Published on August 28th, 2014 | by Sponsored Content0
Encouraging Cleantech With Investment
August 28th, 2014 by Sponsored Content
By Patrick Foot, financial markets writer at IG – a leading provider of CFD trading, spread betting and live forex prices*
This earnings season has seen several major stories play out, with battles raging in several technological sectors and Facebook, Microsoft, Apple, and Google all taking centre stage.
On Thursday July 31, another story came to the fore as oil and gas giants Shell and Exxon Mobil announced their results alongside a company hoping to disrupt at least some of their operations in the future: Tesla Motors.
It’s a David vs Goliath(s) story: even taking its inflated position on the markets, Tesla is worth a tenth of Shell and around a 15th of Exxon. Tesla’s rise to a $27 billion dollar valuation has been nothing short of meteoric, however. The company was worth around $4 billion in March last year, and has had a remarkable 18 months during which the company has been valued as high as $30 billion.
Undoubtedly, the confidence of traders in this company has contributed to its success over the past year and a half. Could a disruptive cleantech company make a similar impact in the energy and utilities sector?
Currently there are several ETFs and other funds that offer green and ethical investment opportunities. The PowerShares Cleantech Portfolio may not have mirrored Tesla, but has had a very respectable return of almost 30% in a similar period. But there’s also plenty of opportunity for direct investment.
Photovoltaic cells are no longer a new technology, though continued innovation increases the sector’s importance to America’s energy supply. Older players on the market, like former world leader Suntech, are as such unlikely to replicate Tesla’s rise.
Suntech went public on the New York Stock Exchange all the way back in 2005, initially performing strongly but taking a hit during the recession, some scandal, and eventual bankruptcy that it has so far not managed to recover. First Solar, another major player, has been performing better but is similarly far from its 2008 peak. First Solar has, however, seen some impressive performance since March 2013. It has risen 164% in worth and is showing signs that it can take advantage of predicted further growth in solar uptake.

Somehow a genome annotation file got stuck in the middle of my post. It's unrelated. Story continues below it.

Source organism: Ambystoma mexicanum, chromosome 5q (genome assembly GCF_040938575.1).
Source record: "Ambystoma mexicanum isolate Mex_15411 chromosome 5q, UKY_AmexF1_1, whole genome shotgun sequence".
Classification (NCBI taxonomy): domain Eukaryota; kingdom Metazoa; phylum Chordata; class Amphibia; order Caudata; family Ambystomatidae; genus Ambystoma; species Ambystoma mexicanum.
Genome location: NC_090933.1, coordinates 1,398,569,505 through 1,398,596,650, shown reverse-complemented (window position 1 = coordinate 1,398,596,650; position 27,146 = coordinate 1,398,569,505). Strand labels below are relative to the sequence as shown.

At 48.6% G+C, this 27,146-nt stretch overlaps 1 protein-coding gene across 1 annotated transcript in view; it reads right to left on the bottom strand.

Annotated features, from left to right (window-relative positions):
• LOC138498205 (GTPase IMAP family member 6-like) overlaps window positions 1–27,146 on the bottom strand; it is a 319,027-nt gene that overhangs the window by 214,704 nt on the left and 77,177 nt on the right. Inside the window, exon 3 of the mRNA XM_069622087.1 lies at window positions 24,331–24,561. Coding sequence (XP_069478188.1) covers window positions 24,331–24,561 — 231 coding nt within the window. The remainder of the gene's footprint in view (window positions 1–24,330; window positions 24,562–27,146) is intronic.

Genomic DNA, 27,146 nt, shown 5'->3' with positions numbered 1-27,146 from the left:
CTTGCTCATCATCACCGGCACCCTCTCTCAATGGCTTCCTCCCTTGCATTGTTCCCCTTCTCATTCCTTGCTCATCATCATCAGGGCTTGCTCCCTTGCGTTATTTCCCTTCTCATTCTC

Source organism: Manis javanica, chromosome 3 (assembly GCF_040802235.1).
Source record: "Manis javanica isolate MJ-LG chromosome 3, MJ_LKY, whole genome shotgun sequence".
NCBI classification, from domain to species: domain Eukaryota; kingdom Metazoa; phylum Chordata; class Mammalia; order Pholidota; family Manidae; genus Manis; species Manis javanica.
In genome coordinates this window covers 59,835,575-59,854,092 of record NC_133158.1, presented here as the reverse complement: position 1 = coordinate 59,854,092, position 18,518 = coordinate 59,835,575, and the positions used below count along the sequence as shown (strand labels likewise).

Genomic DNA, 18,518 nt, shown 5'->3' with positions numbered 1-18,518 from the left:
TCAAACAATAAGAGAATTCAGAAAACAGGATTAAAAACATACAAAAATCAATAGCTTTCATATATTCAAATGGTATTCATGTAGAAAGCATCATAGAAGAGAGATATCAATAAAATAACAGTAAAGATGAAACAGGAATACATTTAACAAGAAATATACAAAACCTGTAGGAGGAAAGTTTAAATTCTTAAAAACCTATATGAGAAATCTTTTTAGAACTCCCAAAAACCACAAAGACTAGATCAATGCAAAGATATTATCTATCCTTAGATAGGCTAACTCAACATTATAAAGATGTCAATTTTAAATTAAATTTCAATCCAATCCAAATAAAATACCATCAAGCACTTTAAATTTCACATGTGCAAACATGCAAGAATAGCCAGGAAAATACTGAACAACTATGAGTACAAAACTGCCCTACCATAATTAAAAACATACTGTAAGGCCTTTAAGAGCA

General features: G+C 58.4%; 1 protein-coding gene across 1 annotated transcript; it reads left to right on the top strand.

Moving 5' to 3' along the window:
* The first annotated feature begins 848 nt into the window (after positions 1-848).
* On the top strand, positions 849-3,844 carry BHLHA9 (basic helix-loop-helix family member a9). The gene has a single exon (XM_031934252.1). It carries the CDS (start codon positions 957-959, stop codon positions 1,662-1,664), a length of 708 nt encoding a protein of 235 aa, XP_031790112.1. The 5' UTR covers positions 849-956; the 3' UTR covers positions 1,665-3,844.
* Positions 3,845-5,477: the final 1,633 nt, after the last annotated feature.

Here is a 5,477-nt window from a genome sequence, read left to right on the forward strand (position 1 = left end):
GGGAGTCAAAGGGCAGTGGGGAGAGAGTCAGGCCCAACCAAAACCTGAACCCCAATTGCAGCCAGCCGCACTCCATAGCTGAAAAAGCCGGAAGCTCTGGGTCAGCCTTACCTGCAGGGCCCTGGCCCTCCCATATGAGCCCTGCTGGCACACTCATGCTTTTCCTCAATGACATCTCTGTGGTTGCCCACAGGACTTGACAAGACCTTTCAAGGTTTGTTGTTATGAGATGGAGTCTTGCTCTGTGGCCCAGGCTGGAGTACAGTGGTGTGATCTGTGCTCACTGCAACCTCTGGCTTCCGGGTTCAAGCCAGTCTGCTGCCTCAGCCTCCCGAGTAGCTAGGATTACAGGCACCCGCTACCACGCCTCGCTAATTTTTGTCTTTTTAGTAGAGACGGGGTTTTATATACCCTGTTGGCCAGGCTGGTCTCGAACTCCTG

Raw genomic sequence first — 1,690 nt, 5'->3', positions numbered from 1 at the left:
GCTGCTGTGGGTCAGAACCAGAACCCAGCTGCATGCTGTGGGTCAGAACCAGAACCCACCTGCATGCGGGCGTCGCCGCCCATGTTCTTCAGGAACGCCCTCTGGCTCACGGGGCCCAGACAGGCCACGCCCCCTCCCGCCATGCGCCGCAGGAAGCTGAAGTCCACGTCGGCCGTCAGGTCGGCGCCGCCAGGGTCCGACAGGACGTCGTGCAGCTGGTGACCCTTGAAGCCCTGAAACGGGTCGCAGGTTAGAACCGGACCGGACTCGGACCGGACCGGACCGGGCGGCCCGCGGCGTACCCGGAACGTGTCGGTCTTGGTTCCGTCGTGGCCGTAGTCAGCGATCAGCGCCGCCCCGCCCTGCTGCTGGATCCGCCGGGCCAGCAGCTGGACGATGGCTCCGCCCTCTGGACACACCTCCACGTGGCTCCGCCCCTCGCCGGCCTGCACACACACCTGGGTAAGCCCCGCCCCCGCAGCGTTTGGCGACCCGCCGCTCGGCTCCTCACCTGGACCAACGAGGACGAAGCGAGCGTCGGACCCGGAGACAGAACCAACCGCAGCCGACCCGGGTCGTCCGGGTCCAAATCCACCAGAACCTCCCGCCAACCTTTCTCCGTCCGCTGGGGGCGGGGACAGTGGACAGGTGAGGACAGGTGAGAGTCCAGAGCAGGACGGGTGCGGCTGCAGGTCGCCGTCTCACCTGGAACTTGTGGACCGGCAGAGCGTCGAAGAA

But the closest comparison to Tesla probably comes from Solar City, thanks to the large part to play that Elon Musk has had in the foundation and growth of the company. The Tesla shareholder has also spoken about his plans for Solar City – a company that not only provides the technology for solar generation but also acts as an energy supplier itself – and Tesla to work together in the future.
That involvement may have helped to drive Solar City’s impressive stock market gains in the past year and half. Since March 2013, the company has almost tripled in value and cemented its place as the second biggest solar systems provider in the US. A strong performance, but one the markets appear to believe is justified as five brokers rate the stock a buy and four rate it a strong buy.
The biggest blocker for wind power companies around the world at the moment is the bumpy and unpredictable support they get from governments. That has kept some wind energy stocks in check for the past few months – though there have been several success stories.
One company that has enjoyed a steady rise over the past 18 months is Vestas Wind Systems, a leading manufacturer of wind turbines and their associated auxiliary structures. Vestas has seen growth over the past year that rivals even Tesla, increasing around 600% in value and reaching a market cap in excess of $10 billion.
Like Tesla, that growth has led some to question whether Vestas may have stepped into overbought territory. Traders should evaluate the company on its own merits and not on market sentiment, but the signs are good for other assets in the sector to replicate Vestas’ performance.
There’s plenty to show that the major story in a future earnings season will be the rivalry between giants of renewable energy and oil and gas. The best way to ensure that renewables come to the fore in the market, though, is to be proactive and seek out some strong investments.
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